Author of Biographia Literaria (1817) and The Friend (1809-10, 1812 and 1818), Samuel Taylor Coleridge was the central figure in the British transmission of German idealism in the 19th century. The advent of Immanuel Kant in Coleridge's thought is traditionally seen as the start of the poet's turn towards an internalized Romanticism. Demonstrating that Coleridge's discovery of Kant came at an earlier point than has been previously recognized, this book examines the historical roots of Coleridge's life-long preoccupation with Kant over a period of 20 years from the first extant Kant entry until the publication of his autobiography. Drawing on previously unpublished contemporary reviews of Kant and seeking socio-political meaning outside the literary canon in the English radical circles of the 1790s, Monika Class here establishes conceptual affinities between Coleridge's writings and that of Kant's earliest English mediators and in doing so revises Coleridge's allegedly non-political and solitary response to Kant.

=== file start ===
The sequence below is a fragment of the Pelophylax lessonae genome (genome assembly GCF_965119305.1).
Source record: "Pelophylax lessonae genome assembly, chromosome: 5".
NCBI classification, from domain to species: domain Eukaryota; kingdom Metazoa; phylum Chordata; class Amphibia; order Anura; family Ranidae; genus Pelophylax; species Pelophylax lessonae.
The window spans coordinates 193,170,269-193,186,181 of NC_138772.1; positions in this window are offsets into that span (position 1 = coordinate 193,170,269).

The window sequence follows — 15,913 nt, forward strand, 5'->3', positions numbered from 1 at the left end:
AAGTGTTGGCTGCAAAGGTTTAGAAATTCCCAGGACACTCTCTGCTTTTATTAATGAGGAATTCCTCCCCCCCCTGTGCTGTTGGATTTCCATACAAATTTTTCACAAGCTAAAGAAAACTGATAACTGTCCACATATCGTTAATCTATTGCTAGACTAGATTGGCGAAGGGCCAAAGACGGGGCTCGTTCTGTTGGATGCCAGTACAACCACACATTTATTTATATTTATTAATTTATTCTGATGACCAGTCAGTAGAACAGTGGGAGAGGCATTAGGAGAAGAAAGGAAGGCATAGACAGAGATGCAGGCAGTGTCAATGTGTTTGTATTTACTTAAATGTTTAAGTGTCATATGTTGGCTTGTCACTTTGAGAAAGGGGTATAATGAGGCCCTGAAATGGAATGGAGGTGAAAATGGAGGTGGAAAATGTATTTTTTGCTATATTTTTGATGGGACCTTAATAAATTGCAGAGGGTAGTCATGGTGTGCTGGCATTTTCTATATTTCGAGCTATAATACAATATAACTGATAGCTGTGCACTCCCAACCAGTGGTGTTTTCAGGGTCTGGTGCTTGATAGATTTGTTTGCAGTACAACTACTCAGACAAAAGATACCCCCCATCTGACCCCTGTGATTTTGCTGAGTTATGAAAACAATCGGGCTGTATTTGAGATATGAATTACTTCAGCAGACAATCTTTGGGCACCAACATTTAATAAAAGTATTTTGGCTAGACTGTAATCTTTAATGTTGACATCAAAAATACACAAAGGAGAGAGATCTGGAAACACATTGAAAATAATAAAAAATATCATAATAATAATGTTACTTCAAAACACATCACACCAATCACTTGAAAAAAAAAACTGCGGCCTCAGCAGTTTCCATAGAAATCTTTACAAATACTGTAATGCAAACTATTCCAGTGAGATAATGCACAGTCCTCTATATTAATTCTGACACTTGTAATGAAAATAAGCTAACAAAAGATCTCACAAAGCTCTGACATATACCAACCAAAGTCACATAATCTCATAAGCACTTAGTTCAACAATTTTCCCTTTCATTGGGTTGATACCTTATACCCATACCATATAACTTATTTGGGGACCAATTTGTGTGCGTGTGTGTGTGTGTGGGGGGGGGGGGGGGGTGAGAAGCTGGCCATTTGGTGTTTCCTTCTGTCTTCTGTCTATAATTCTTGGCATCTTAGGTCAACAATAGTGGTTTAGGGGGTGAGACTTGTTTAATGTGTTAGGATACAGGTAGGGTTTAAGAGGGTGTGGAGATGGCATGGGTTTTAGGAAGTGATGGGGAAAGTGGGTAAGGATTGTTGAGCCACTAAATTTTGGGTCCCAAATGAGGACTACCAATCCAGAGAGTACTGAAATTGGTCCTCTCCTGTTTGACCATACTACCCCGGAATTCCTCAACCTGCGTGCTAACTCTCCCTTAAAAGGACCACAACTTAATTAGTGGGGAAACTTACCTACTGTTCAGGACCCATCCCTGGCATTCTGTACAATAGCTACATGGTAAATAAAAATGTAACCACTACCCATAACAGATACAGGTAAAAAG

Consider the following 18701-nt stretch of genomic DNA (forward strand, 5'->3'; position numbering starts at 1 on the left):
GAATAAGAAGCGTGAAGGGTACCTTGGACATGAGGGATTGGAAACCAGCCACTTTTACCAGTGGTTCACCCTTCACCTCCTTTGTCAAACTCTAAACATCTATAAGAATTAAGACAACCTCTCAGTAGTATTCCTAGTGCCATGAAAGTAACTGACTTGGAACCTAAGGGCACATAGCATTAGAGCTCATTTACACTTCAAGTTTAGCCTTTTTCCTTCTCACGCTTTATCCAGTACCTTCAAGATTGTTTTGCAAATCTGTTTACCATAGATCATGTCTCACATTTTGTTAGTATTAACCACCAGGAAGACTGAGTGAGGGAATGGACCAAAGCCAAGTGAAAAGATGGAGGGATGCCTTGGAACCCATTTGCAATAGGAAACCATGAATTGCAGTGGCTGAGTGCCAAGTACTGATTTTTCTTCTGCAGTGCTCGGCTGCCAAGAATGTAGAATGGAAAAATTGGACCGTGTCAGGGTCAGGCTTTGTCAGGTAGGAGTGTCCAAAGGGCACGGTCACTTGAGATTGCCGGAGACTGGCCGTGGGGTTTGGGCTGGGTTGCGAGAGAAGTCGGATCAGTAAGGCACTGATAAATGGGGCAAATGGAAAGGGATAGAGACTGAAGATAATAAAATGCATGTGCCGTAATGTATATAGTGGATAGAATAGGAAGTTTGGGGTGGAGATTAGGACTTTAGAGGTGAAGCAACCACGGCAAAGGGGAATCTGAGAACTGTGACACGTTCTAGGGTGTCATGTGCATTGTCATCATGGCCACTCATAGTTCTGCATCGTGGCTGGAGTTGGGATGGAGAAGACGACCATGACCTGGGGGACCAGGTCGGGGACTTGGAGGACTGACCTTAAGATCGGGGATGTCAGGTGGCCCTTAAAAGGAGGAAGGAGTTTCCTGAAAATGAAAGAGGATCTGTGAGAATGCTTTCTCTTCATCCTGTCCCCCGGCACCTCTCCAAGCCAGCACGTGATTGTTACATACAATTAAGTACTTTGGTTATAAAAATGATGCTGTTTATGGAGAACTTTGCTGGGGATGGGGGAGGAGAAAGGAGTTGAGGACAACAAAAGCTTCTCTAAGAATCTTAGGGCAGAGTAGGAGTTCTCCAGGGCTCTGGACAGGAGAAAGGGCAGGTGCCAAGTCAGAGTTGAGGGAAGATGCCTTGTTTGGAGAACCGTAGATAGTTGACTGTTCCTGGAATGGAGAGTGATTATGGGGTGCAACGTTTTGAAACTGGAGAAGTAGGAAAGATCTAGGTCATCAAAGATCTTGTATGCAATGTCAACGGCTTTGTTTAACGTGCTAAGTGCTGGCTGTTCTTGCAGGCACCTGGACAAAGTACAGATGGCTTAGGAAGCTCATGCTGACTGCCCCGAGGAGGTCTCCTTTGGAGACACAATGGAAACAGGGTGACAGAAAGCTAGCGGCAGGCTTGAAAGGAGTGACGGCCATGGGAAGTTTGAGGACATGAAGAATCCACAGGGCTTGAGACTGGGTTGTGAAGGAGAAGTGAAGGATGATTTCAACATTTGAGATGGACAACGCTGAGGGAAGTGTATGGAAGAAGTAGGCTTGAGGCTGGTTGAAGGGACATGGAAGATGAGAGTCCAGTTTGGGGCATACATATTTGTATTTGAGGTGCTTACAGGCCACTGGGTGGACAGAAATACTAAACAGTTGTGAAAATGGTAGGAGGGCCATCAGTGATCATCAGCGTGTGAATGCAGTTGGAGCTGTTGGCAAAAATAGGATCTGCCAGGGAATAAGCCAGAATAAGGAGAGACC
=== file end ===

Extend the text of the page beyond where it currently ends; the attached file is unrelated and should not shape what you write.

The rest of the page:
About the Author
Monika Class is Marie Curie Research Fellow at King's College, London, UK. She is editor (with Terry F. Robinson) of Transnational England: Home and Abroad, 1780-1860 (2009).
Table of Contents
List of Abbreviated Titles
1. The Early Mediators of Kant in Bristol and London
2. Coleridge's Moral-Political Engagement in the mid-1790s
3. Coleridge and the Categorical Imperative in 1796
4. Coleridge's Poetic Response to Perpetual Peace, 1796-1802
5. The Closet Kantian
6. Kant's Giant Hand: Repression and Genial Self-Construction in Biographia Literaria
7. Coleridge, Nitsch and the Distinction between Reason and Understanding
Conclusion: Beyond Coleridge